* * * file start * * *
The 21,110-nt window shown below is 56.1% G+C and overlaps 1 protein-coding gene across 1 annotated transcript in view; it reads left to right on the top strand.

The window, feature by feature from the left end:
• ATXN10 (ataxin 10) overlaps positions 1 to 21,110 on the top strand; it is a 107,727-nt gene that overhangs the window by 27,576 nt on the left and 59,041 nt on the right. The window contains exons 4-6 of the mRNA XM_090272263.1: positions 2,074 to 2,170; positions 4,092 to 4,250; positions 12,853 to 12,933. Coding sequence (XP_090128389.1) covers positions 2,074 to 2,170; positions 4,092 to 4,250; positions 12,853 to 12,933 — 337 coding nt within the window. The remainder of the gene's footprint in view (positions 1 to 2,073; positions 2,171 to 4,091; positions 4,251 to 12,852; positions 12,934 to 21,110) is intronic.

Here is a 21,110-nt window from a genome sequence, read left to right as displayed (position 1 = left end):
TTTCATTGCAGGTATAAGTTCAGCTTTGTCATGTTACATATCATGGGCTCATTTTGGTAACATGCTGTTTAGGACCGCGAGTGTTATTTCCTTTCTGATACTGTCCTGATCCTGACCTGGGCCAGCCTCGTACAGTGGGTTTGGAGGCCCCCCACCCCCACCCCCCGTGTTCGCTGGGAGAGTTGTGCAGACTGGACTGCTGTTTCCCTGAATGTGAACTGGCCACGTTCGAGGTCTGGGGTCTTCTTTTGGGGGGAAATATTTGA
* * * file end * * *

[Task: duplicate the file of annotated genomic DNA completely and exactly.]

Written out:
The 21,110-nt window shown below is 56.1% G+C and overlaps 1 protein-coding gene across 1 annotated transcript in view; it reads left to right on the top strand.

The window, feature by feature from the left end:
• ATXN10 (ataxin 10) overlaps positions 1 to 21,110 on the top strand; it is a 107,727-nt gene that overhangs the window by 27,576 nt on the left and 59,041 nt on the right. The window contains exons 4-6 of the mRNA XM_090272263.1: positions 2,074 to 2,170; positions 4,092 to 4,250; positions 12,853 to 12,933. Coding sequence (XP_090128389.1) covers positions 2,074 to 2,170; positions 4,092 to 4,250; positions 12,853 to 12,933 — 337 coding nt within the window. The remainder of the gene's footprint in view (positions 1 to 2,073; positions 2,171 to 4,091; positions 4,251 to 12,852; positions 12,934 to 21,110) is intronic.

Here is a 21,110-nt window from a genome sequence, read left to right as displayed (position 1 = left end):
TTTCATTGCAGGTATAAGTTCAGCTTTGTCATGTTACATATCATGGGCTCATTTTGGTAACATGCTGTTTAGGACCGCGAGTGTTATTTCCTTTCTGATACTGTCCTGATCCTGACCTGGGCCAGCCTCGTACAGTGGGTTTGGAGGCCCCCCACCCCCACCCCCCGTGTTCGCTGGGAGAGTTGTGCAGACTGGACTGCTGTTTCCCTGAATGTGAACTGGCCACGTTCGAGGTCTGGGGTCTTCTTTTGGGGGGAAATATTTGA